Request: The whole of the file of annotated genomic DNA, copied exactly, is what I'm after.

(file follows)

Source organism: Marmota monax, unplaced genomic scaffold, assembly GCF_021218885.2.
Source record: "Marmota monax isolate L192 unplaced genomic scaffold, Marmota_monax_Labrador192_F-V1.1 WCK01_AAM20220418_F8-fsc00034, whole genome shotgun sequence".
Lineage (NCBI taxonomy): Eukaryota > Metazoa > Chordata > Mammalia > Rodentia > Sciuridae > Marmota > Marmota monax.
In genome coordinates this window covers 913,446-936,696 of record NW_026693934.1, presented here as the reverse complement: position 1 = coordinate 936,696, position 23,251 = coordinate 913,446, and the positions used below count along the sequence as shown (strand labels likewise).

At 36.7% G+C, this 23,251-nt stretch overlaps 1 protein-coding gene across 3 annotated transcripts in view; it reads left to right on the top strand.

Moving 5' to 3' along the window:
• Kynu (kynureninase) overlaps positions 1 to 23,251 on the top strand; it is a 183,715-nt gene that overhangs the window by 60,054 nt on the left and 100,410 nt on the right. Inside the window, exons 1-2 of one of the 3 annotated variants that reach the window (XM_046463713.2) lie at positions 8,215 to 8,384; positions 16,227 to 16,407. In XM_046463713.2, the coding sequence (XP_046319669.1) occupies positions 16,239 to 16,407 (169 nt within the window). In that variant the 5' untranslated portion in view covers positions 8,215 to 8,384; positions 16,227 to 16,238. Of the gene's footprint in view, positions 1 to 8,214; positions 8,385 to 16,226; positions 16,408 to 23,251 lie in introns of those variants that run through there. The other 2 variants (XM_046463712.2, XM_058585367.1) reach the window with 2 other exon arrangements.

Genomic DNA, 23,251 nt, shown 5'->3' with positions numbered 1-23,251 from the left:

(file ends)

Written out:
Source organism: Marmota monax, unplaced genomic scaffold, assembly GCF_021218885.2.
Source record: "Marmota monax isolate L192 unplaced genomic scaffold, Marmota_monax_Labrador192_F-V1.1 WCK01_AAM20220418_F8-fsc00034, whole genome shotgun sequence".
Lineage (NCBI taxonomy): Eukaryota > Metazoa > Chordata > Mammalia > Rodentia > Sciuridae > Marmota > Marmota monax.
In genome coordinates this window covers 913,446-936,696 of record NW_026693934.1, presented here as the reverse complement: position 1 = coordinate 936,696, position 23,251 = coordinate 913,446, and the positions used below count along the sequence as shown (strand labels likewise).

At 36.7% G+C, this 23,251-nt stretch overlaps 1 protein-coding gene across 3 annotated transcripts in view; it reads left to right on the top strand.

Moving 5' to 3' along the window:
• Kynu (kynureninase) overlaps positions 1 to 23,251 on the top strand; it is a 183,715-nt gene that overhangs the window by 60,054 nt on the left and 100,410 nt on the right. Inside the window, exons 1-2 of one of the 3 annotated variants that reach the window (XM_046463713.2) lie at positions 8,215 to 8,384; positions 16,227 to 16,407. In XM_046463713.2, the coding sequence (XP_046319669.1) occupies positions 16,239 to 16,407 (169 nt within the window). In that variant the 5' untranslated portion in view covers positions 8,215 to 8,384; positions 16,227 to 16,238. Of the gene's footprint in view, positions 1 to 8,214; positions 8,385 to 16,226; positions 16,408 to 23,251 lie in introns of those variants that run through there. The other 2 variants (XM_046463712.2, XM_058585367.1) reach the window with 2 other exon arrangements.

Genomic DNA, 23,251 nt, shown 5'->3' with positions numbered 1-23,251 from the left: